Nonsense. It is the religiously motivated backers of anti-gay legislation who are the bigots. Pointing out their support for laws designed to deny right to gay people is not bigotry. A religious minority that acts hatefully is not immune from criticism just because it is a minority.

What's the Jewish perspective on this? There are two Jewish perspectives. There's the confused and shortsighted view and then there's, well, mine and that of other forward thinking Jews.

The confused view, endorsed by people like Rabbi Avi Shafran of Agudath Israel, is that the Torah prohibits homosexuality and therefore state constitutions should outlaw gay marriage. Shafran is, of course, entitled to his view of the Torah. If people want to view those parts of an ancient text, written by an ancient people in an entirely different culture, that dehumanize a group of people that is now more fully understood, as authoritative, that is their right. But we don't have to take those arguments seriously as we make social policy - and in fact we have an obligation to fight against the appearance of such arguments in the public square.

Shafran confuses Torah and secular law. Yes, the Torah prohibits certain homosexual acts but it does not follow that the state should use that as a guide in making laws. Would this not be a ludicrous country of we made secular laws based on the multiplicity of religious tradtions within it?

Why is this shortsighted of Shafran and his ilk? Do Jews, roughly 2% of the population of this country, really want to be in the business of encouraging people to use religious texts to make social policy? Haven't we been here before? Didn't our ancestors suffer under monarchies whose power and policies were justified based on their acceptance of Christian law and Church authority? And in an environment in which Christian fundamentalism is still burning strong (yes, weakened by the last election, but not for ever) do Jews seriously want to use the same mindset and tactics they employ?

The state accepts and permits all kinds of behaviors that the Torah would prohibit. If we accept his reasoning, we would be outlawing all kinds of acts that are currently legal, such as seething a kid in its mother's milk, blasphemy, and idolatry. Do Shafran and other biblically-motivated cultural watchdogs hope to use the power of the state to prohibit these?

When a religious leader puts forth such arguments, we needn't demonstrate respect for their piety; neither must we avoid criticism of them because of their status as leaders of religious minorities. The proper response is to call a spade a spade.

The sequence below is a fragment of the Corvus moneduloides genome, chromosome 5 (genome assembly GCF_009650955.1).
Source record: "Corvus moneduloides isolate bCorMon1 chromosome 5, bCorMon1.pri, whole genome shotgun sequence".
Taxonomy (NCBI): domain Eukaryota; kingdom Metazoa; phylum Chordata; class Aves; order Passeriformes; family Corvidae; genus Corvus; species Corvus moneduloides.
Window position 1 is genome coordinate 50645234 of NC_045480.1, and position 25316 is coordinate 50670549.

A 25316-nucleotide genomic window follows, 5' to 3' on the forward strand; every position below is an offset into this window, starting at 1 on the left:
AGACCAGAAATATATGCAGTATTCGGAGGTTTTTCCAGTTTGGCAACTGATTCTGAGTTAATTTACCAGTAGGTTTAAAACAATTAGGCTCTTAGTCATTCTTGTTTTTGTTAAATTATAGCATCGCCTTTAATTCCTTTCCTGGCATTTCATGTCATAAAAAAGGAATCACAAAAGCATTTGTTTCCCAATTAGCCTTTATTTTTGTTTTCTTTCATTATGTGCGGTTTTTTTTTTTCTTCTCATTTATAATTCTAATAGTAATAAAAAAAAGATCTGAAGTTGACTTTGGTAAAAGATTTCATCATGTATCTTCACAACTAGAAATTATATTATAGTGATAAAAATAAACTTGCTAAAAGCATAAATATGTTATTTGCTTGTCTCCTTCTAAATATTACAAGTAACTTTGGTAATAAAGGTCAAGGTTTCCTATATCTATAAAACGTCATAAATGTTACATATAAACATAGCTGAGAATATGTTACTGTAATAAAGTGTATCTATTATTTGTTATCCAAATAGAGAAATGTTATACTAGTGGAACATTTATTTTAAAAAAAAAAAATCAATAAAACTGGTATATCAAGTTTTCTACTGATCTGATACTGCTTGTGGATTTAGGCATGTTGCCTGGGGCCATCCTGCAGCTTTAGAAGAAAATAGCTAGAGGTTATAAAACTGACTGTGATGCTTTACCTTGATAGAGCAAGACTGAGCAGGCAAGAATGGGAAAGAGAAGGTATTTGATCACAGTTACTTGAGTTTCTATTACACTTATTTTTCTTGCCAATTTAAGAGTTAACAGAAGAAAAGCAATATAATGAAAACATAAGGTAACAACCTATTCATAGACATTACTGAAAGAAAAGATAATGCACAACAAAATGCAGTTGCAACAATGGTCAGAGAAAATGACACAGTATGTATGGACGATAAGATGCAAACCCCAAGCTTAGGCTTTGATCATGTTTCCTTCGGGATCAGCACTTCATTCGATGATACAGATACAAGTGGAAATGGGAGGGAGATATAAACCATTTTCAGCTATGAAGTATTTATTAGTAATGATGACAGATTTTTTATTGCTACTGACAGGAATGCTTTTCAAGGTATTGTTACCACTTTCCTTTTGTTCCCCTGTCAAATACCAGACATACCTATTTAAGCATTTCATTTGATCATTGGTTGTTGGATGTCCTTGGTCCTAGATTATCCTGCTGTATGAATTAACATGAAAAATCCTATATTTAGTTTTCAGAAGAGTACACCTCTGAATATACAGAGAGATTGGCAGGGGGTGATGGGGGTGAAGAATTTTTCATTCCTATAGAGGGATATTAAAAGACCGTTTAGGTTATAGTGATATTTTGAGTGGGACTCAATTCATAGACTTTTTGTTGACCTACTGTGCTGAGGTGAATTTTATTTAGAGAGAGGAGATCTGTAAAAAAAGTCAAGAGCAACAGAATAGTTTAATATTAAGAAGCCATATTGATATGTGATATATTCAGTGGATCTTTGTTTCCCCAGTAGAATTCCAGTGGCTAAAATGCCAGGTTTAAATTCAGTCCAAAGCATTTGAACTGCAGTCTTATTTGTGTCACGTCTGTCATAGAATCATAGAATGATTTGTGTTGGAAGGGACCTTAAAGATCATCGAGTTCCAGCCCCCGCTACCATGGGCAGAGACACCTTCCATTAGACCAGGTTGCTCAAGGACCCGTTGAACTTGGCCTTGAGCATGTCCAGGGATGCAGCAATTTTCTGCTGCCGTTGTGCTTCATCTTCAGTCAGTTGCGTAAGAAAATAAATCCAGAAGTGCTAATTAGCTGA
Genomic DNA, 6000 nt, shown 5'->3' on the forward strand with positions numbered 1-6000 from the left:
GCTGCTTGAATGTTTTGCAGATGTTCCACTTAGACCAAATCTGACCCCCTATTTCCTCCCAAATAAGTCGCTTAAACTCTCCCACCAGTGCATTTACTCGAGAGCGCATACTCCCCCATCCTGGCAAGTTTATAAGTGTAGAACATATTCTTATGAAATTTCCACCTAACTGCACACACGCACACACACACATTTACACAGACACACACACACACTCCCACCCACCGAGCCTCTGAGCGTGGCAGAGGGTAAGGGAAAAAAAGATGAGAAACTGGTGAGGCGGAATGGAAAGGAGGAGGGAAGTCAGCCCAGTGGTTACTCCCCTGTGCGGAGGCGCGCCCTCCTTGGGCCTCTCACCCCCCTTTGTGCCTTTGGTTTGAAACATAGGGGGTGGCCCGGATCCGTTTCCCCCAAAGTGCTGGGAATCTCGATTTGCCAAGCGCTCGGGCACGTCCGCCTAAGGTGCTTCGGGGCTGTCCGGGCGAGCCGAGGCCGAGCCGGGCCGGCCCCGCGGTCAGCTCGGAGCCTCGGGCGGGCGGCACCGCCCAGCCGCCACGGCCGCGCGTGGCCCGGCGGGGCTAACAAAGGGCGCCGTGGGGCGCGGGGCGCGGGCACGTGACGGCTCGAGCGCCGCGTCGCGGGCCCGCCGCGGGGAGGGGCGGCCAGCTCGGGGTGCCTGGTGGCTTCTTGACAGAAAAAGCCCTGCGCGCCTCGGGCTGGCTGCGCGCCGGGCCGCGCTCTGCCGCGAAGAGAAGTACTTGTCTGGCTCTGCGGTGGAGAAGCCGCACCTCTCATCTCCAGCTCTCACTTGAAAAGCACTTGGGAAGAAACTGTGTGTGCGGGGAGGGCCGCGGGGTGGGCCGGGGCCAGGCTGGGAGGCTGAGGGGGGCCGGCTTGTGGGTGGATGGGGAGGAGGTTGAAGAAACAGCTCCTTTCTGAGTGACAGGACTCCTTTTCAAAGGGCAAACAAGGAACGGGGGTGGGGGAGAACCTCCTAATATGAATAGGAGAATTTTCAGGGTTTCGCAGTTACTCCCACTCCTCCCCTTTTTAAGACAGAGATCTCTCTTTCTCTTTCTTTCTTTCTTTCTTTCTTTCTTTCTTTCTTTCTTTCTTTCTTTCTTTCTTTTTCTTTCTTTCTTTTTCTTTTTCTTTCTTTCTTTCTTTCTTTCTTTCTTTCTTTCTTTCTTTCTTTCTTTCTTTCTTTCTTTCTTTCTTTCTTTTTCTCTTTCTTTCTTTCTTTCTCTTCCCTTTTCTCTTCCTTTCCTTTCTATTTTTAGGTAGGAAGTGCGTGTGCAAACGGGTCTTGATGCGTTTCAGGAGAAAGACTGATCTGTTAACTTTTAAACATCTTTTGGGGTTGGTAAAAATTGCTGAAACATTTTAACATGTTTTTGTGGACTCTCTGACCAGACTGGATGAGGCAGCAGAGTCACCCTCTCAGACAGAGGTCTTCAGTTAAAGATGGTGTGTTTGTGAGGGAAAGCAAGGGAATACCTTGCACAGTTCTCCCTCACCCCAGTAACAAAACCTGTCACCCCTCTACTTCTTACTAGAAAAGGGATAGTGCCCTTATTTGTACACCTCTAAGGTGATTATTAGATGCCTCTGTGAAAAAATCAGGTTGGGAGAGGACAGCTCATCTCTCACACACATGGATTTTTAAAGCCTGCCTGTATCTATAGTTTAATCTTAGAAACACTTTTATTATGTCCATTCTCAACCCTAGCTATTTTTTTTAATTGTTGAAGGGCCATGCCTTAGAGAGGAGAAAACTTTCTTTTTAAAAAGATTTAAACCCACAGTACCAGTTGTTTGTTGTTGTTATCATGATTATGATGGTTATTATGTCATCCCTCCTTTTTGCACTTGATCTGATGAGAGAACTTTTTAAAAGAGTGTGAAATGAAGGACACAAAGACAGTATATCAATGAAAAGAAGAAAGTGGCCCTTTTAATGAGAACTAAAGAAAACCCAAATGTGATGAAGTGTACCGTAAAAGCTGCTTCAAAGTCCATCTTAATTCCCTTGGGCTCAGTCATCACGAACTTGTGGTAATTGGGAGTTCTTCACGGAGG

So, Rabbi Shafran: you are ridiculous. Your confused and self-defeating arguments have no place in a modern democracy. People such as yourself use the veil of religion to hide the absurdity of the claims they make in the public realm.

Again, to be clear: you are not simply wrong - you are ridiculous. Californian's were having a serious debate about social policy affecting millions of people, and you based your arguments upon the laws in the Torah. (One imagines that Shafran's response would be that his arguments are based upon the so-called Noahide laws that the Torah sets forth for all humanity, as opposed to other laws intended to govern only Jews).

Public policy in heterogeneous democracies must be made based on rational and secular claims. Not because the secular is more authoritative than the religious but because secular rationality is a discourse that can be used by people of diverse backgrounds. I don't try to convince a fellow American who is an atheist that poverty is unacceptable on the grounds that the Prophet Isaiah decries injustice; I may take my inspiration from Isaiah, but my arguments must be grounded in reason.

How can any Jew be so shortsighted as to think that using religious claims to pass laws meddling in the lives of other citizens is a good idea?

The proper Jewish view on the matter of Proposition 8 is that the proposition was wrong and should have been defeated. Let religious communities police themselves, and make their own arguments to their own people. Let the state establish a basic equality for all citizens. This is, in short, good for the Jews.

Time Out For Fun - Yo La Tengo, Sugarcube, Hannukah at Maxwell's

TIme Out for Fun - Sex Pistols, Holidays in the Sun

Time Out For Fun - Dylan, Hard Rain, Live 1976

From the Rolling Thunder Revue